Having a stairlift will make it possible for a disabled person to get to the first floor without any issues. Don’t stress about it reducing the value of your house – particularly if you plan on selling it soon. Just take it out before you put your property on the market.

how to make your home wheel chair friendly
Steps can be a challenge not only for wheelchair users, but also for those with limited mobility.

Get rid of clutter

Many of us are guilty of having clutter accumulating in our homes. If you can relate to this, it may not be difficult for you to find a spot to sit.

But, consider how a person in a wheelchair would manage the same. If there are objects in their way, a wheelchair user will find it hard to move from one place to another.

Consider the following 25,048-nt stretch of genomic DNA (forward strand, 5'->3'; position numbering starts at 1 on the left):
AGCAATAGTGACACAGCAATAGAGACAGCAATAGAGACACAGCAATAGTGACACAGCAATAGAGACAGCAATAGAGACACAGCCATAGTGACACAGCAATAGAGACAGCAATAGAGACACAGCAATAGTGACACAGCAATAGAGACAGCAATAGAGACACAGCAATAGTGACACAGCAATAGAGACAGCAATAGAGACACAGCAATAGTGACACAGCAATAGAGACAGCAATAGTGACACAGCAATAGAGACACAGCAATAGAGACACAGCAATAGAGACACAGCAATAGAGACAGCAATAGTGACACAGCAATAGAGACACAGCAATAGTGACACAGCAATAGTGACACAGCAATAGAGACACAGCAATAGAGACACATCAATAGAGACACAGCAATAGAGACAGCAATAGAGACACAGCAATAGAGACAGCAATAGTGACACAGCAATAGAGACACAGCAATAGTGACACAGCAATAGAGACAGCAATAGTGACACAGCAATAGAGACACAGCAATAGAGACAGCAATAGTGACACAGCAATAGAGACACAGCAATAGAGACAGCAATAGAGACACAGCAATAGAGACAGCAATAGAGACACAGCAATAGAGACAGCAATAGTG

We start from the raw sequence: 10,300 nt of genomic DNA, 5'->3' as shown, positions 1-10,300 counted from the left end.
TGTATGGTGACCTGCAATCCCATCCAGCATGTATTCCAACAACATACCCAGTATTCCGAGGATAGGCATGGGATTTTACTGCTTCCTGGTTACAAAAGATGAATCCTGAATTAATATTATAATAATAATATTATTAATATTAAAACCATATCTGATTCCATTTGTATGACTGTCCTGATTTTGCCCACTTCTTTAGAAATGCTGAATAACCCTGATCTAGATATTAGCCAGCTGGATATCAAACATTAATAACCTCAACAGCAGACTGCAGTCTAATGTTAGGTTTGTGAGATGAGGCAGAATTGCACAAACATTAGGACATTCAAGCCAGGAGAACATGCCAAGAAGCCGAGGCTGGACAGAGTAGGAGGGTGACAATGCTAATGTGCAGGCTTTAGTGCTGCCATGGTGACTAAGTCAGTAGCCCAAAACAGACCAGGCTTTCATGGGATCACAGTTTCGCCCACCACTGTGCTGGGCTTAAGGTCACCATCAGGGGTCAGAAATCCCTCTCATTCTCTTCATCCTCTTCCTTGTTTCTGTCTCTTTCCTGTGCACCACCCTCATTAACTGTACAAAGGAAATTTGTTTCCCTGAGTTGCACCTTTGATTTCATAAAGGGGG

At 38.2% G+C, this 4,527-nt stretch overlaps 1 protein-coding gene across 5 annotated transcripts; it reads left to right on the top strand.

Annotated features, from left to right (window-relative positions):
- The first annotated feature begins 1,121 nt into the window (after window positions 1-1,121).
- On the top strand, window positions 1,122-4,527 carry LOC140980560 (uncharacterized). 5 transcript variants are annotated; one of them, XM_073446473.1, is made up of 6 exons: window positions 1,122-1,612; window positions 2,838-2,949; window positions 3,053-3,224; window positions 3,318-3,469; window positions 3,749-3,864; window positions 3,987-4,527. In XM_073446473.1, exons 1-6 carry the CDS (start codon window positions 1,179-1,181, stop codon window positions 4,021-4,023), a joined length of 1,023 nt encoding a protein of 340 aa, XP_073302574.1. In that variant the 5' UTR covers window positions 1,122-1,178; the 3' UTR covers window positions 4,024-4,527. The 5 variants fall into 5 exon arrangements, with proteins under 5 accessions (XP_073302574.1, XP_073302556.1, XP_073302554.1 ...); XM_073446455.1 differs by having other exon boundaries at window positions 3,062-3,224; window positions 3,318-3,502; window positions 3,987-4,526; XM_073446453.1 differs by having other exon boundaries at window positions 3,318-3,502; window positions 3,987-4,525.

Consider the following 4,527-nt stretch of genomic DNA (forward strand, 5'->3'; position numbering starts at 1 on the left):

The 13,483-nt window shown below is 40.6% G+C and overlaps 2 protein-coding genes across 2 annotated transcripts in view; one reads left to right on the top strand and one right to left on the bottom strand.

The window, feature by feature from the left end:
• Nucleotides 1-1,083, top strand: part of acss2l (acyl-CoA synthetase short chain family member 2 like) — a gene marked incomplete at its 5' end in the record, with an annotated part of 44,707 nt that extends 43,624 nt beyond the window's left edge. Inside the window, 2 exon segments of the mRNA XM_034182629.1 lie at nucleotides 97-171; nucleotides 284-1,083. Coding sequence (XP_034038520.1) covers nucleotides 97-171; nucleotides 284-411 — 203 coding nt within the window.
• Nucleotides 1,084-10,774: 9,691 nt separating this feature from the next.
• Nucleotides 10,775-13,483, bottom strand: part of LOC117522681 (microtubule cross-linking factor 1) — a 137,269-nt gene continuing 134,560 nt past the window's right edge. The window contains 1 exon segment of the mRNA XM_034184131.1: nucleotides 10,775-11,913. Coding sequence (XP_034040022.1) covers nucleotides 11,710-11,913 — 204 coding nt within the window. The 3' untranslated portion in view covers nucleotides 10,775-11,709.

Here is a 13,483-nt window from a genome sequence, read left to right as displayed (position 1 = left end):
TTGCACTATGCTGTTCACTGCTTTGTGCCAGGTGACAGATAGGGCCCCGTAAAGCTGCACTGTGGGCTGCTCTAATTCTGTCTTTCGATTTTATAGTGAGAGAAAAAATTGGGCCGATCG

Therefore, it is best to clear out any mess for a disabled resident. This will enable them to move around your home without the risk of their wheelchair being damaged.

Rearrange furniture

In order to make your home more accessible for a disabled friend, it is important to remove any clutter and rearrange your furniture. For example, you could move your coffee table up against the wall to create more space for them to move around freely.

If you store shoes in your porch or hallway, it would be beneficial to remove them. This will make it easier for them to enter your home without obstacles.

Upgrade your toilet

You may not give much thought to using the bathroom, but wheelchair users face unique challenges. To facilitate getting in and out of the wheelchair, you should install grab rails. These rails can be constructed from stainless steel or tough moulded plastic.

They give users something to hold onto when making difficult movements or for balance support. Grab rails can also be used to help wheelchair users transfer onto a toilet or a shower board.

Remove bathing barriers